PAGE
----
Who is asking them to agree? Let's force them.

        Also, if you made banks financially liable for their pitiful security, they would agree on a secure standard very quickly.

    • Re:Solvable (Score:5, Insightful)

      by Qzukk (229616) on Wednesday April 15, 2009 @11:29AM (#27586689) Journal

      Seems the bankers should take a look at other technologies and consider some updates in how they handle it.

      As long as the bankers can force everyone else to pay for the fraud the bankers' incompetence causes, they have absolutely no incentive to get their house in order.

      That said, the problem with the obvious solution is that in order to encrypt card information immediately with the destination bank's public key you'd need to update all of the card swipe machinery and software with either a comprehensive database of keys or some way of securely identifying the correct bank and retrieving that key.

      • by e4g4 (533831)

        some way of securely identifying the correct bank and retrieving that key

        The destination bank prints the cards - can't they put their public key on the magnetic stripe?

        • by Rich0 (548339)

          NO!!!!

          Put the keys in a chip on the card itself and have the card both sign the transaction and encrypt it for the bank.

          I don't know why we keep designing systems that trust that the terminal you swipe your card on and enter a PIN into are secure. The display and PIN pad should be be integrated into the card itself. Then the bank knows it is talking to your card (which the bank issued). The only way to forge or intercept a transaction is to attack the chip on the card itself (which is both hard and requi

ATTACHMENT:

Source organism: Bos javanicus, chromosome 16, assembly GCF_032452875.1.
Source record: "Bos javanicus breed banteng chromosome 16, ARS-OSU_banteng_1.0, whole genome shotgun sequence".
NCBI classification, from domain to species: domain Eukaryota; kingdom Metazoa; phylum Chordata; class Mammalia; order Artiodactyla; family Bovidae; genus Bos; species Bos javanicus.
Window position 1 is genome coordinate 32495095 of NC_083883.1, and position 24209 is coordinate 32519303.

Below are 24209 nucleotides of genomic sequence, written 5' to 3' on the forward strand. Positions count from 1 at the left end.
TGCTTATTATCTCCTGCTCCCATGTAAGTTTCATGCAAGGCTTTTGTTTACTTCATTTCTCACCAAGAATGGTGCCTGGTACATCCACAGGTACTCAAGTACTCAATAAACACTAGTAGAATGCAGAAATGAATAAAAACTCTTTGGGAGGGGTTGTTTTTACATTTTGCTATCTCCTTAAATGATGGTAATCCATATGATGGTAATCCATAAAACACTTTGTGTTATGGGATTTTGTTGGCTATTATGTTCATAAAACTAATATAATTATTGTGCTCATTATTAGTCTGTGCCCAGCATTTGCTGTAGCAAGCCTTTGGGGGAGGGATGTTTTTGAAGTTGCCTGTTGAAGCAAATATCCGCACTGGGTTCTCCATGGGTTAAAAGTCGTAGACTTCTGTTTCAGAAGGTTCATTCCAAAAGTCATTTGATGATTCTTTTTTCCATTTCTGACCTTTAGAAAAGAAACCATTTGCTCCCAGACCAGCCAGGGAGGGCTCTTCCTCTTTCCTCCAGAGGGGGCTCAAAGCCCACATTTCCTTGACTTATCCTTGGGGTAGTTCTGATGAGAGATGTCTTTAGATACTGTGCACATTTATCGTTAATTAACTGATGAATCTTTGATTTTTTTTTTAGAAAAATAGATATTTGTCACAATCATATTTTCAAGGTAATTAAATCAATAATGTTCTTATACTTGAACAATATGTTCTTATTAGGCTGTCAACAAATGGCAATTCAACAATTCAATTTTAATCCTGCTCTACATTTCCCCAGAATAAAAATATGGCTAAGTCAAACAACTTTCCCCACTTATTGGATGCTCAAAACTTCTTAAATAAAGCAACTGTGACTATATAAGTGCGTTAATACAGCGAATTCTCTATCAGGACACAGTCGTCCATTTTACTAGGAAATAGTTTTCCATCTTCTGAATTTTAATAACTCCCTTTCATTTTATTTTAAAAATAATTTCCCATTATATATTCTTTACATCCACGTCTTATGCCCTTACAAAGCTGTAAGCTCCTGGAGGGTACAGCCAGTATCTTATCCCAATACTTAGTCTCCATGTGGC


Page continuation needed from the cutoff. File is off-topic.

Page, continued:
• by roman_mir (125474) on Wednesday April 15, 2009 @11:25AM (#27586629) Homepage Journal

    According to the payment-card industry, or PCI, standards for credit card transaction security, PIN numbers are supposed to be encrypted in transit, which should theoretically protect them if someone intercepts the data. The problem, however, is that a PIN must pass through multiple HSMs (hardware security module) across multiple bank networks en route to the customer's bank. These HSMs are configured and managed differently, some by contractors not directly related to the bank. At every switching point, the PIN must be decrypted, then re-encrypted with the proper key for the next leg in its journey, which is itself encrypted under a master key that is generally stored in the module or in the module's application programming interface, or API.

    "Essentially, the thief tricks the HSM into providing the encryption key," says Sartin. "This is possible due to poor configuration of the HSM or vulnerabilities created from having bloated functions on the device."

    Sartin says HSMs need to be able to serve many types of customers in many countries where processing standards may be different from the U.S. As a result, the devices come with enabled functions that aren't needed and can be exploited by an intruder into working to defeat the device's security measures. Once a thief captures and decrypts one PIN block, it becomes trivial to decrypt others on a network.